Marta Vazquez-Ortiz

and 20 more

Rosan Meyer

and 11 more

Gastro-oesophageal reflux (GOR) and food allergy (FA) are common conditions, especially during the first 12 months of life. When GOR leads to troublesome symptoms, that affect daily functioning of the infant and family, it is referred to GOR disease (GORD). The role of food allergens as a cause of GORD remains controversial. This European Academy of Allergy and Clinical Immunology (EAACI) position paper aims to review the evidence for FA-associated GORD in young children and translate this into clinical practice that guides healthcare professionals through the diagnosis of suspected FA-associated GORD and the medical and dietary management. The Task Force (TF) on non-IgEĀ mediated allergy consists of EAACI experts in paediatric gastroenterology, allergy, dietetics and psychology from Europe, United Kingdom, United States, Turkey and Brazil. Six clinical questions were formulated, amended and approved by the TF to guide this publication. A systematic literature search using PubMed, Cochrane and EMBASE databases (until June 2021) using a predefined inclusion criteria based on the 6 questions was used. The TF also gained access to the database from the European Society of Paediatric Gastroenterology and Hepatology working group, who published guidelines on GORD and ensured that all publications used within that position paper were included. For each of the 6 questions, practice points were formulated, followed by a modified Delphi method consisting of anonymous web-based voting that was repated with modified practice points where required, until at least 80% consensus for each practice point was achieved. This TF position paper shares the process, the discussion and consensus on all practice points on FA-associated GORD.

Rebecca Knibb

and 7 more

Background. Anaphylaxis is a severe and potentially life-threatening allergic reaction which has a detrimental impact on quality of life (QoL), however little is known about the impact of anaphylaxis, across the various causes, on adults. The aim of this study was to assess the impact of anaphylaxis on QoL and mental health in adults. Methods. Participants (n=142; 60% female) were recruited from a regional allergy centre (Birmingham, U.K) following systematic specialist evaluation. They completed measures of generic QoL (WHOQoL BREF), anaphylaxis specific QoL (A-QoL-Adults), anxiety and depression (HADS) and stress (PSS). Results. Anaphylaxis triggers were mainly to medication or during general anaesthesia (29.6%), food (29.6%), wasp or bee venom (16.2%), or were spontaneous (21.1%). Adults with anaphylaxis had significantly poorer general QoL and stress than published data from a healthy population. Females had significantly poorer anxiety and depression than norm data (all p<0.01). Poorer anaphylaxis specific QoL was significantly related to greater stress, depression, anxiety, poorer general QoL and demographic and clinical variables such as age, gender, severity of anaphylaxis, presence of other atopic conditions (all p<0.05). Regression analysis showed that anxiety, depression and number of anaphylactic reactions were significant predictors for anaphylaxis specific QoL. Conclusions. Anaphylaxis has an adverse impact on QoL and mental health of adults across different triggers. Anxiety, depression and number of reactions in particular seem to be important in explaining the impact on QoL and should be of particular note for clinicians managing adults with this condition, and when considering specialist psychological support.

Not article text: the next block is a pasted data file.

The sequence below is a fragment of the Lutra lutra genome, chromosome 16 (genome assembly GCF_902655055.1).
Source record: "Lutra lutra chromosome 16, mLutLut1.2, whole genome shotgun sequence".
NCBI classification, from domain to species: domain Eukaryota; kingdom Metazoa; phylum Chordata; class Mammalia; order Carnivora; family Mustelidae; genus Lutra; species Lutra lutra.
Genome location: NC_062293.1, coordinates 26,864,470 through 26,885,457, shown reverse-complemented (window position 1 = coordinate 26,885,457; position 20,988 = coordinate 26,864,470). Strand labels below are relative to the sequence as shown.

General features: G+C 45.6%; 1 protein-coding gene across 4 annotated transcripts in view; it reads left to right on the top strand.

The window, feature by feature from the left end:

Graham Roberts

and 20 more

Adolescent and young adult (AYA) patients need additional support while they experience the challenges associated with their age. They need specific training to learn the knowledge and skills required to confidently self-manage their allergies and/or asthma. Transitional care is a complex process which should address the psychological, medical, educational and vocational needs of AYA in the developmentally appropriate way. The European Academy of Allergy and Clinical Immunology has developed a clinical practice guideline to provide evidence-based recommendations for healthcare professionals to support the transitional care of AYA with allergy and/or asthma. This guideline was developed by a multi-disciplinary working panel of experts and patient representatives based on two recent systematic reviews. It sets out a series of general recommendations on operating a clinical service for AYA, which include: (i) starting transition early (11-13 years), (ii) using a structured, multidisciplinary approach, (iii) ensuring AYA fully understand their condition and have resources they can access, (iv) active monitoring of adherence and (v) discussing any implications for further education and work. Specific allergy and asthma transition recommendations include (i) simplifying medication regimes and using reminders; (ii) focusing on areas where AYA are not confident and involving peers in training AYA patients; (iii) identifying and managing psychological and socioeconomic issues impacting disease control and quality of life; (iv) enrolling the family in assisting AYA to undertake self-management and (v) encouraging AYA to let their friends know about their allergies and asthma. These recommendations may need to be adapted to fit into national healthcare systems.